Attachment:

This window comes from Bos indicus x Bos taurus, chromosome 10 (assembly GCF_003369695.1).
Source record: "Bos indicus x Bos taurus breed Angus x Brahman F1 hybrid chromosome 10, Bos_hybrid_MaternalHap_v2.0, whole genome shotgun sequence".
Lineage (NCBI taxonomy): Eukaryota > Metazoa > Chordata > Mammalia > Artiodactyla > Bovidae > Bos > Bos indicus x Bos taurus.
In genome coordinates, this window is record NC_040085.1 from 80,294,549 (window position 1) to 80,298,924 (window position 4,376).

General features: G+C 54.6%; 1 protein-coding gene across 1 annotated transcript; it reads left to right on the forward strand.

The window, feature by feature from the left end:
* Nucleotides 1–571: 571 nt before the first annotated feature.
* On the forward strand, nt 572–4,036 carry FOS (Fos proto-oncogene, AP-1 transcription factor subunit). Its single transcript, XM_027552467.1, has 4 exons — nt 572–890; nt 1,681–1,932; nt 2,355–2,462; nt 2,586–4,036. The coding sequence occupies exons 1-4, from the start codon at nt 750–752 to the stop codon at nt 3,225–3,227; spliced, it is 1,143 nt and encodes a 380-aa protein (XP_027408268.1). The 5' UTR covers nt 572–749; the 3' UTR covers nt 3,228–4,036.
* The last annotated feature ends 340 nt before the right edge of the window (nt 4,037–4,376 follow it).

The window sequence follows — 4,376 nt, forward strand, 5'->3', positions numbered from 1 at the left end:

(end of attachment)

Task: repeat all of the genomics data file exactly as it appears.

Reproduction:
This window comes from Bos indicus x Bos taurus, chromosome 10 (assembly GCF_003369695.1).
Source record: "Bos indicus x Bos taurus breed Angus x Brahman F1 hybrid chromosome 10, Bos_hybrid_MaternalHap_v2.0, whole genome shotgun sequence".
Lineage (NCBI taxonomy): Eukaryota > Metazoa > Chordata > Mammalia > Artiodactyla > Bovidae > Bos > Bos indicus x Bos taurus.
In genome coordinates, this window is record NC_040085.1 from 80,294,549 (window position 1) to 80,298,924 (window position 4,376).

General features: G+C 54.6%; 1 protein-coding gene across 1 annotated transcript; it reads left to right on the forward strand.

The window, feature by feature from the left end:
* Nucleotides 1–571: 571 nt before the first annotated feature.
* On the forward strand, nt 572–4,036 carry FOS (Fos proto-oncogene, AP-1 transcription factor subunit). Its single transcript, XM_027552467.1, has 4 exons — nt 572–890; nt 1,681–1,932; nt 2,355–2,462; nt 2,586–4,036. The coding sequence occupies exons 1-4, from the start codon at nt 750–752 to the stop codon at nt 3,225–3,227; spliced, it is 1,143 nt and encodes a 380-aa protein (XP_027408268.1). The 5' UTR covers nt 572–749; the 3' UTR covers nt 3,228–4,036.
* The last annotated feature ends 340 nt before the right edge of the window (nt 4,037–4,376 follow it).

The window sequence follows — 4,376 nt, forward strand, 5'->3', positions numbered from 1 at the left end: